To learn English, bilingual children need robust vocabulary from parents and caregivers
The way a highly proficient speaker of English talks to a child is different from the way a less proficient speaker does. Even for two-year-olds, these differences matter in how they acquire and develop language skills. Early language exposure provides the foundation for children's language development. Therefore, the factors that shape that language exposure, shape language development.
A new study by researchers at Florida Atlantic University and collaborators at The George Washington University digs deep into these differences and finds that differences in the vocabulary used while talking to children affect how useful that speech is to the child trying to figure out the patterns of language. The bottom line? The quality of child-directed speech depends on the language proficiency of the speaker. Children who hear a rich vocabulary acquire a rich vocabulary and children who hear a rich vocabulary in full sentences acquire the ability to put all of their words together in full sentences.
Findings from this study, published in the Journal of Child Language, have broad implications for immigrant parents' language choices at home and for staffing practices in early care and education centers.
Many children learn language, in part, from the speech of non-native speakers who vary in their language proficiency. Even though there is evidence for the effects of language input from native and non-native parents on bilingual children's speech such as acoustic properties, no research to date has investigated the effects of vocabulary and grammar on a child's acquisition of English. Vocabulary size is the most reliably observed difference between native speakers and even quite proficient non-native speakers.
"Just because a parent speaks English better than their two-year-old, doesn't mean that they speak English well enough to maximally support the child's acquisition of English," said Erika Hoff, Ph.D., lead author and a professor of psychology in FAU's Charles E. Schmidt College of Science. "Children can't learn what they don't hear. So if their parents or other adults speak to them with a very simple, limited vocabulary that is all that they can learn."
For the study, Hoff and collaborators compared three groups of mothers: mothers who were native speakers of English; mothers who were not native speakers of English but rated themselves as highly proficient; and mothers who were not native speakers of English and rated themselves as having limited proficiency. All of these mothers talked to their children in English on a regular basis.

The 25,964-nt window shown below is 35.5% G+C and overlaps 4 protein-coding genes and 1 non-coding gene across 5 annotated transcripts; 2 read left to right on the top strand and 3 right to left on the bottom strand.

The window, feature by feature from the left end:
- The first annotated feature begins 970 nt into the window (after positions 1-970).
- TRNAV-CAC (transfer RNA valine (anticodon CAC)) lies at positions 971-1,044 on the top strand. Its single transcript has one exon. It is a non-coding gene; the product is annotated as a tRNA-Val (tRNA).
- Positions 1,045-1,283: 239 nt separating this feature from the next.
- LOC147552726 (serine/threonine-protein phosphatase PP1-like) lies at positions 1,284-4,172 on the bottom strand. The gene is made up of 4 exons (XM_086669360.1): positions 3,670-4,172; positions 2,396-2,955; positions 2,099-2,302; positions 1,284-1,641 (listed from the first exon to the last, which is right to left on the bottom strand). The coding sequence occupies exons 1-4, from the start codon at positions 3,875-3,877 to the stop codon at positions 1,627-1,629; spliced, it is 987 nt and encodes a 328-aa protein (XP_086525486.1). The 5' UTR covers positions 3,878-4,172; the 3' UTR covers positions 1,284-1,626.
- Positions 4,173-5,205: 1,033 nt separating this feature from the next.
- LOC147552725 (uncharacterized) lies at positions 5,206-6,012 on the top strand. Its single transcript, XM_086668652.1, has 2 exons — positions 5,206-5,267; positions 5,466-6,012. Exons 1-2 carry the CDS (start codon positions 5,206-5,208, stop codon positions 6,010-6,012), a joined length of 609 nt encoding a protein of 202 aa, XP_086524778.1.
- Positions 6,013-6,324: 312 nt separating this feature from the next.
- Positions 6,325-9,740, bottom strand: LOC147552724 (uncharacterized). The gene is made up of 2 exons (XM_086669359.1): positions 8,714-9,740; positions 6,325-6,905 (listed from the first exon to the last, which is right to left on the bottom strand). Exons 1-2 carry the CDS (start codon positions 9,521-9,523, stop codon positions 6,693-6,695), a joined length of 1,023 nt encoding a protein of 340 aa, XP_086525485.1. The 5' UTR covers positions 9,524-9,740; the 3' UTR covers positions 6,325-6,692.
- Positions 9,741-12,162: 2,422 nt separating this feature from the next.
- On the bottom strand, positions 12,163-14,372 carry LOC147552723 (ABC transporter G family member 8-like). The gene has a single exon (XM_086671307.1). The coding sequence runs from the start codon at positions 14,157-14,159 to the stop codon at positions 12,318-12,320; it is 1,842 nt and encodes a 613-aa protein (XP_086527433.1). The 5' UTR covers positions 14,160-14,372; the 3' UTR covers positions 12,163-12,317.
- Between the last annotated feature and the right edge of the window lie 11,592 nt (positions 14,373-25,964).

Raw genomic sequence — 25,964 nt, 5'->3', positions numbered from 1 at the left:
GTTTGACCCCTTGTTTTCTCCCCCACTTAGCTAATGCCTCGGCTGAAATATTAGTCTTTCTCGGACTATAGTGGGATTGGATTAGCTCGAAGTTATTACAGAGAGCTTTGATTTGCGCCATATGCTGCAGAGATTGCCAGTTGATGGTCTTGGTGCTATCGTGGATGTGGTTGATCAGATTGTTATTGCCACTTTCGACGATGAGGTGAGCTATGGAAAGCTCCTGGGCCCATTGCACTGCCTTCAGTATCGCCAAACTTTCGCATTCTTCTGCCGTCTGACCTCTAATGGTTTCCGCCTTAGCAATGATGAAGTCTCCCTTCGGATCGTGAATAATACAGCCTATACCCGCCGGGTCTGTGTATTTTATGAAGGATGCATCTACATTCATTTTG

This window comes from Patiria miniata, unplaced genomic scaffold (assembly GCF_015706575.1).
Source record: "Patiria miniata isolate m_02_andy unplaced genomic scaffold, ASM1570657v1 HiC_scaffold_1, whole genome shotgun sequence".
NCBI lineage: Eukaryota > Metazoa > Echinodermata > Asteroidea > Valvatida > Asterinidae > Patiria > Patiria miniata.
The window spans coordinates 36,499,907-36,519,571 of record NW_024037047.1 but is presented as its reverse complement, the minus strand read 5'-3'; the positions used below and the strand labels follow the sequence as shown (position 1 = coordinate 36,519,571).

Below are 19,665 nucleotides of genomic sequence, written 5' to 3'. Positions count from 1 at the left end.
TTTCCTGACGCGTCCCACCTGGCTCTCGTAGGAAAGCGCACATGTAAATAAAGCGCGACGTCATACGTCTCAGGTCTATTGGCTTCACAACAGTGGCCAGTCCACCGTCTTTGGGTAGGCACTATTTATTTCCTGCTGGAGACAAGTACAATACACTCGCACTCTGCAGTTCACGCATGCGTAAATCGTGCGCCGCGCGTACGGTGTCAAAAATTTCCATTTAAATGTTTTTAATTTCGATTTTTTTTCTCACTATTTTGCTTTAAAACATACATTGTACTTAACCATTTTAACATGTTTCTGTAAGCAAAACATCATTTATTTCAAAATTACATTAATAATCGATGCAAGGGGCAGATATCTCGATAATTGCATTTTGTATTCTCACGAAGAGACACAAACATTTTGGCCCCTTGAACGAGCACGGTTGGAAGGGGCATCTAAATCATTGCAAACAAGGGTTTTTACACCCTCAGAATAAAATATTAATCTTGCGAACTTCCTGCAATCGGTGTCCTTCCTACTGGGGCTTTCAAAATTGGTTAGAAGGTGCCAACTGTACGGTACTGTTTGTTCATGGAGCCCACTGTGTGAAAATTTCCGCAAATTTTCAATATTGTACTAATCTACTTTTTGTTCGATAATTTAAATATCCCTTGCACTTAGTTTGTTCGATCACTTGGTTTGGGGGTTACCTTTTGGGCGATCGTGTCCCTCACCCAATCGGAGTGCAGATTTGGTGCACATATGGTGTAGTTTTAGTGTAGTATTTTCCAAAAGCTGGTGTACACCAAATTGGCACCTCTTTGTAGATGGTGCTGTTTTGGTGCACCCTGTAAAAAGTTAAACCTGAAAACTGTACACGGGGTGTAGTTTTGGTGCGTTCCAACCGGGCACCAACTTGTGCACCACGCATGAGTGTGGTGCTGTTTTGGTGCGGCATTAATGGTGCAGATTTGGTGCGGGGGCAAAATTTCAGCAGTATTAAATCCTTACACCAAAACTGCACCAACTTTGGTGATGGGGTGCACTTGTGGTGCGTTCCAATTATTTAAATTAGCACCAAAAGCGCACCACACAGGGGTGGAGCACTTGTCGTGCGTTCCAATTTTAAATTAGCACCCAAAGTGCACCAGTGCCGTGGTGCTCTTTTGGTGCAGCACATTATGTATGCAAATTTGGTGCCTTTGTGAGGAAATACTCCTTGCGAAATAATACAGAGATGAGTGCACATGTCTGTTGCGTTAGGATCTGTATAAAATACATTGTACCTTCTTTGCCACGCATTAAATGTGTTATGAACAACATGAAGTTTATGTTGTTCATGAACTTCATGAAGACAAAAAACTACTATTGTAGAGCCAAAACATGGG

Results of the study provide evidence suggesting that the child-directed speech of native speakers and non-native speakers with good proficiency provide a richer database for language acquisition than the child-directed speech of speakers with limited proficiency. Native speakers consistently showed the highest level of the supportive properties of input in their child-directed speech, followed by the non-native speakers with good proficiency, and the non-native speakers with limited proficiency who consistently showed the lowest levels.
The speakers with limited proficiency illustrated a smaller vocabulary for their children to learn, used those words in shorter utterances, and their utterances contained less diversity in the lexical items that fill grammatical roles, compared to native English speakers.
The study also found being educated from an English-speaking college or university also matters even if the non-native speaker has advanced degrees from another country. Hoff suggests that one way to become proficient in a language and proficient in a way that translates into a benefit for the child is to be educated in that language.
"Even if you are highly educated from another country and you are not proficient in English, when you speak to your child in English it will show. There really is something about being proficient in English that helps you talk to your child in a way that benefits his or her language," said Hoff. "Parents who are more proficient in English use a richer vocabulary and produce longer sentences, even when they are talking to a toddler. Clearly, all of the mothers know as much as their two-year-olds, but the difference between what you know when you can barely speak a language and what you know when you're highly proficient in a language translates into a difference that matters in children, and that's really the key point of this study."
Because differences also are observed among native speakers of English in their talk to adults and children, the authors suggest providing more educational opportunities for native speakers as a route to closing other language gaps, such as those associated with socioeconomic status.
To observe speech between mother and child for the study, researchers videotaped them playing together. They transcribed everything that the mothers said to their two-and-a-half year-old children using a special software program as well as manual transcription to count the number of different words and utterances, and to measure the length of sentences.